« Boss GT-3 »Published on 05/19/10 at 15:00
I purchased this unit when I was working at a now defunct music store in middle Tennessee. Saw it at a Namm show and was impressed. I was getting fed up with the squirrel-y nature of my pedal board at the time and since I was gigging all the time and getting some road work, I needed something that sounded great and was TOUGH. It turned out to be the most consistent and usable piece of gear I have ever purchased in 20 years of professional music making. I am not sure how much I paid for it, but it was 3% above wholesale. I think it was around $200-$250 dollars in the mid-late 90's.
ANALOG DISTORTION!!!! That's what makes this unit a gem. All of today's multi efx floor units use digital circuitry to create their distortion flavors. Today's floor boxes have TONS of amazing bells and whistles, while ignoring the fact that digital distortion is just not what pro players use. Ever heard a pro player in an interview say how much they love their modeled distortion? Me neither.
The distortions on the GT3 are created on a green boards inside the unit that copy the circuits of various Boss stomps. You want a DS-1? The circuit is there. You want a Metal Zone? The circuit is there. Not a modeled replication, but the real thing. And to me, that is worth the price of admission alone. And there is a BUNCH of usable distortions in this box. Everything from touch sensitive light overdrive, to blues crunch, to 70's rawk to metal to shred and everything in between.
Also, the first thing I did when I got the unit was to test the bypass and see if there was any change in tone. I did an a/b test with the guitar into the unit into the amp vs. the guitar into the amp. No change in tone. Just like using a single Boss stomp. No loss of dynamics either. Boss is known for how clean their bypass is on their individual stomps, and they did it with this unit. Can't say the same for many of the multi's I've tried over the years.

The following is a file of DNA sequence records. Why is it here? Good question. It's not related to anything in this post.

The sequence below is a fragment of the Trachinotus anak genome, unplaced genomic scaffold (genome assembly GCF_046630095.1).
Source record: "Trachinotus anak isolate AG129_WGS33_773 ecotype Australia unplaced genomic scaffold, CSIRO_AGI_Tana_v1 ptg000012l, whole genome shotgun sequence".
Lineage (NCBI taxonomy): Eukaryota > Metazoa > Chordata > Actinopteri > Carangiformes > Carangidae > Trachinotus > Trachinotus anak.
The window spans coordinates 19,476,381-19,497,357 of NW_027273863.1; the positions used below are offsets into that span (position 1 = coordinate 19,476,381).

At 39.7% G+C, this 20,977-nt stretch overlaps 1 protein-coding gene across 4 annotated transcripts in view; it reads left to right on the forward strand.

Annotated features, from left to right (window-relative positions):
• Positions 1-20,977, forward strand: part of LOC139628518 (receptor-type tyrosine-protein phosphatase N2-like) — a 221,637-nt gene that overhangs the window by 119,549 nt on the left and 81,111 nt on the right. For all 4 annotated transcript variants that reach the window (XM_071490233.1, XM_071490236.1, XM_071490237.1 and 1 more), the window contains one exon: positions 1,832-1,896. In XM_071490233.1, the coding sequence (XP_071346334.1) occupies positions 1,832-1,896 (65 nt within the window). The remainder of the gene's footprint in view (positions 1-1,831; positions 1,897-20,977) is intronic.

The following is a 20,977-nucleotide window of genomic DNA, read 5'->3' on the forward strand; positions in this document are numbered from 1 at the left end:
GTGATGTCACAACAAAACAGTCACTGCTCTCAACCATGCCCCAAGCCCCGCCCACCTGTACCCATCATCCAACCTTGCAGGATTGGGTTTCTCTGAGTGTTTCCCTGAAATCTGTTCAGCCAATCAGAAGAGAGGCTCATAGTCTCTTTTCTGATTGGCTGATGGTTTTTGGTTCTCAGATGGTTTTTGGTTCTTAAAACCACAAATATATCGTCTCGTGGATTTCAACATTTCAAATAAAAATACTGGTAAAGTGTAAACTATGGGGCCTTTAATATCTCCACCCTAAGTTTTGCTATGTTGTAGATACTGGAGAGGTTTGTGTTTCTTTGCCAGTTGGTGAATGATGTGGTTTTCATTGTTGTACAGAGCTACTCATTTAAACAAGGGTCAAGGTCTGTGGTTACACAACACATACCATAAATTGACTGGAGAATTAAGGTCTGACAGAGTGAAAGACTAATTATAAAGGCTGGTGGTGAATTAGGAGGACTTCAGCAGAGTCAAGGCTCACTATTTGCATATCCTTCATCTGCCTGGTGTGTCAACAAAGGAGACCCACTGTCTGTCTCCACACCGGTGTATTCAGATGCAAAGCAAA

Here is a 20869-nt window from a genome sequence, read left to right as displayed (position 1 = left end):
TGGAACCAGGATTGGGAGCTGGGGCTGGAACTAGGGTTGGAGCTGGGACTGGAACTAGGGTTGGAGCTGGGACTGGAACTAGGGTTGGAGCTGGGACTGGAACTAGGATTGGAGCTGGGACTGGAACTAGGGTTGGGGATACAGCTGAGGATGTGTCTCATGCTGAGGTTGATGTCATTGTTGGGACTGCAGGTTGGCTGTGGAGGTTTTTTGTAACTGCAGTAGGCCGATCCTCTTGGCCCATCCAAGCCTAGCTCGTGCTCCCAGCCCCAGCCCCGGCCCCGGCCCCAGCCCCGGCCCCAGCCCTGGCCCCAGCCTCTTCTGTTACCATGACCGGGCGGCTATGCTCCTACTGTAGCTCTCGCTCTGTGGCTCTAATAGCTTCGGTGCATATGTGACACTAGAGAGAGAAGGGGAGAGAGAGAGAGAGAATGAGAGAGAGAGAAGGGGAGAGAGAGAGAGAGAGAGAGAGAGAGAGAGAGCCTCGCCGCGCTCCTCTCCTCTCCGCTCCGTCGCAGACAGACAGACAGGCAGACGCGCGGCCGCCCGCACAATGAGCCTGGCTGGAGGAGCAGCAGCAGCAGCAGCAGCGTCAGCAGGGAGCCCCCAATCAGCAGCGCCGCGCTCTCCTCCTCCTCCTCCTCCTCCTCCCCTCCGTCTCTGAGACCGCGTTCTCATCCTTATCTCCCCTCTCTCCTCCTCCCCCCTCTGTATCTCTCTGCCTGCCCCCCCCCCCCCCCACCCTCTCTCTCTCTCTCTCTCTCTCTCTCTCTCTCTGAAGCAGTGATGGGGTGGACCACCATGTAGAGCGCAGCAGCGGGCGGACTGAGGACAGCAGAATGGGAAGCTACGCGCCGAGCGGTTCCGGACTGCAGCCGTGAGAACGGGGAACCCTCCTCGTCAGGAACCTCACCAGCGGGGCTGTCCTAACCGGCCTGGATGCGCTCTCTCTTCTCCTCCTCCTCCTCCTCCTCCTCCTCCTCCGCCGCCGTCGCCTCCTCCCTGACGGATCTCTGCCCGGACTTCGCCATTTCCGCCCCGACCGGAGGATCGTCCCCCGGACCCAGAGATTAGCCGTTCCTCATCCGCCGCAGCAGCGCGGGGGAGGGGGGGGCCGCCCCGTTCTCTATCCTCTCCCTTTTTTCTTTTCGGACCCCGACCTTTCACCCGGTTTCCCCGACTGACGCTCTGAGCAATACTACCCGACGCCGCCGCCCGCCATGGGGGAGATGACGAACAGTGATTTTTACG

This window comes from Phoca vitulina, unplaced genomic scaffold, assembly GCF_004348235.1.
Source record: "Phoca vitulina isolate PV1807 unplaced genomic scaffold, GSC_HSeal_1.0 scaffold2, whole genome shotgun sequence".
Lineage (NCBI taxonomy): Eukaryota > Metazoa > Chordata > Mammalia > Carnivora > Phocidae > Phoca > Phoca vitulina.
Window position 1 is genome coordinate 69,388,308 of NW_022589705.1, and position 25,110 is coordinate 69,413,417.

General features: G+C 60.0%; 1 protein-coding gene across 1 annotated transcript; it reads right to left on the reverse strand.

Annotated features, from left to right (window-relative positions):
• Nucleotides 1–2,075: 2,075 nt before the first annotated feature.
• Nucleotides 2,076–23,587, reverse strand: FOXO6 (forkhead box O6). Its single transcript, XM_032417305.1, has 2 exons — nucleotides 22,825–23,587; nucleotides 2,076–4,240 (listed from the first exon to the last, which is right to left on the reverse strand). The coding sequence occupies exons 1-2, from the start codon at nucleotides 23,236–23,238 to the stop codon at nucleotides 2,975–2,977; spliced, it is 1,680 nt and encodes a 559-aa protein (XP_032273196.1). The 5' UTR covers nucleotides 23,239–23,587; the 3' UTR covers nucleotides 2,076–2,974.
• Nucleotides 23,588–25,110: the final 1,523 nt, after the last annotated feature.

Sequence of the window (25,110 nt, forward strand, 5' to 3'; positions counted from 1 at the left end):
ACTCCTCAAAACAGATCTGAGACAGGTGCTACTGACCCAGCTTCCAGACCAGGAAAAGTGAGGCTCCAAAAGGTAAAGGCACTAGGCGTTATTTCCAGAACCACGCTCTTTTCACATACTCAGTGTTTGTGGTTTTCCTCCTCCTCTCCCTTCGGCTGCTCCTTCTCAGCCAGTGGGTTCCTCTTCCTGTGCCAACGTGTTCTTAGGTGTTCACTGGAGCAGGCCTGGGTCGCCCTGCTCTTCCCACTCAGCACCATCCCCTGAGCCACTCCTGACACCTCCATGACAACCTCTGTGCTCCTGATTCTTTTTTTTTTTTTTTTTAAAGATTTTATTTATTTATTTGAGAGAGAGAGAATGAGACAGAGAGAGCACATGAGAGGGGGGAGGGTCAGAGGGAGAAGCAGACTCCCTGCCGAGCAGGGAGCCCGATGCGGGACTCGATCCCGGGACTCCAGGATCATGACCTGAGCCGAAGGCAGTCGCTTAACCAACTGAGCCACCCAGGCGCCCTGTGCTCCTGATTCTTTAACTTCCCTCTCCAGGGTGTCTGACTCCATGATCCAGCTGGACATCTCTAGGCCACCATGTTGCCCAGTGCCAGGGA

The other thing I like about the unit is that while there aren't as many crazy efx as you find in multi's today, there is plenty of usable stuff. The choruses, delays and reverbs are clean, clear and crisp. They use a separate green board inside the unit for the digital stuff. Digital time based efx and analog distortion. The way God intended.
I don't use the 'gimmick' efx such as the slicer and the vowel effect very often. But they are in there and work great. And programming patches is a breeze at this point.
Depending on what gig and rig I'm using, I use the unit on the 'front end', in the amp's efx loop, or the 3 cord system that goes like this: guitar>GT3>distortions>amp>amp loop out>GT3 loop in>time based efx>GT3 loop out>amp loop in.
The only nick on the unit is that the Wah kinda sucks. I put my own wah in front of the unit. The synth tracking is weak, but this problem is prevalent in all boxes that work with analog guitars. A uni-vibe is noticeably absent. But if you use the basics; distortion, chorus, flange, phase, delay, reverb, modulation, whammy, envelope, ring modulation, eq, this box is the best multi that has ever been made.
Almost 15 years and close to 2,000 gigs and not one problem. Not one. A look under the hood reveals a simple design and construction that is part of the GT3's toughness. Nuff said.
There are a ton of these things on Ebay and Craigslist. And they are cheap. And while they don't have all the crazy 'gimmick' efx that today's multi's have, the GT3's efx palate is full of top notch, usable stuff. And since it doesn't suck tone, you can use your own stomp favs with it. I believe that this box is the best multi ever built. I have tried all the Boss multi's, Digitech's GNX, and Vox's tone lab stuff, and the GT3 has the best FEEL and USABILITY of anything I've tried. I know a few pros who have put them in their pedal boards just for the distortions! This pedal is in my opinion, an underrated classic.
If you've ever looked at a multi and said 'I'll never use HALF of that!' and then said 'Jeez, what does all that stuff do to your signal?' then check the GT3. You'll be glad you did.
This review was originally published on http://www.musicgearreview.com